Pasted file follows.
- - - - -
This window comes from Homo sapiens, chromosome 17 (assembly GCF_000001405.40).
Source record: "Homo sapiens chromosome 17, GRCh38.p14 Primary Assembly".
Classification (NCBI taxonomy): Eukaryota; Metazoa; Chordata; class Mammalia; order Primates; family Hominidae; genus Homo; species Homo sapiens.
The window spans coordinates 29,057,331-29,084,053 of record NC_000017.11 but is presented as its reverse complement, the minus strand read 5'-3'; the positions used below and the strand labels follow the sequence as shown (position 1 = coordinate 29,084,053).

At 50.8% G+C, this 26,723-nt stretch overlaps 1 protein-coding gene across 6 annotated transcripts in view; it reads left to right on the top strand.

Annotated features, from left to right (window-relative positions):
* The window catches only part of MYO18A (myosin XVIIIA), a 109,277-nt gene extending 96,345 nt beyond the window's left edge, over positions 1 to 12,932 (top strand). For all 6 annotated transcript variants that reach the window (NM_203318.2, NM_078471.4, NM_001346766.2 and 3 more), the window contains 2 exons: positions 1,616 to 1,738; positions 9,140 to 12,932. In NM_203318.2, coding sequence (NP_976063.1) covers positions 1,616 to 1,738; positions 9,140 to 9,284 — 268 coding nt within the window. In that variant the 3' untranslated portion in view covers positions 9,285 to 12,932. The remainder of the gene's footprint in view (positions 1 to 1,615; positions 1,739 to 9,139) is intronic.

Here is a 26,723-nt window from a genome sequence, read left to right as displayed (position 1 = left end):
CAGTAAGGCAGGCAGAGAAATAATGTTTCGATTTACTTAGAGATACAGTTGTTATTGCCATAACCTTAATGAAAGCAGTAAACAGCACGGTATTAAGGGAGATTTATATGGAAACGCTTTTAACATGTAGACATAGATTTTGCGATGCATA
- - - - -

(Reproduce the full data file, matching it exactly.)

This window comes from Homo sapiens, chromosome 17 (assembly GCF_000001405.40).
Source record: "Homo sapiens chromosome 17, GRCh38.p14 Primary Assembly".
Classification (NCBI taxonomy): Eukaryota; Metazoa; Chordata; class Mammalia; order Primates; family Hominidae; genus Homo; species Homo sapiens.
The window spans coordinates 29,057,331-29,084,053 of record NC_000017.11 but is presented as its reverse complement, the minus strand read 5'-3'; the positions used below and the strand labels follow the sequence as shown (position 1 = coordinate 29,084,053).

At 50.8% G+C, this 26,723-nt stretch overlaps 1 protein-coding gene across 6 annotated transcripts in view; it reads left to right on the top strand.

Annotated features, from left to right (window-relative positions):
* The window catches only part of MYO18A (myosin XVIIIA), a 109,277-nt gene extending 96,345 nt beyond the window's left edge, over positions 1 to 12,932 (top strand). For all 6 annotated transcript variants that reach the window (NM_203318.2, NM_078471.4, NM_001346766.2 and 3 more), the window contains 2 exons: positions 1,616 to 1,738; positions 9,140 to 12,932. In NM_203318.2, coding sequence (NP_976063.1) covers positions 1,616 to 1,738; positions 9,140 to 9,284 — 268 coding nt within the window. In that variant the 3' untranslated portion in view covers positions 9,285 to 12,932. The remainder of the gene's footprint in view (positions 1 to 1,615; positions 1,739 to 9,139) is intronic.

Here is a 26,723-nt window from a genome sequence, read left to right as displayed (position 1 = left end):
CAGTAAGGCAGGCAGAGAAATAATGTTTCGATTTACTTAGAGATACAGTTGTTATTGCCATAACCTTAATGAAAGCAGTAAACAGCACGGTATTAAGGGAGATTTATATGGAAACGCTTTTAACATGTAGACATAGATTTTGCGATGCATA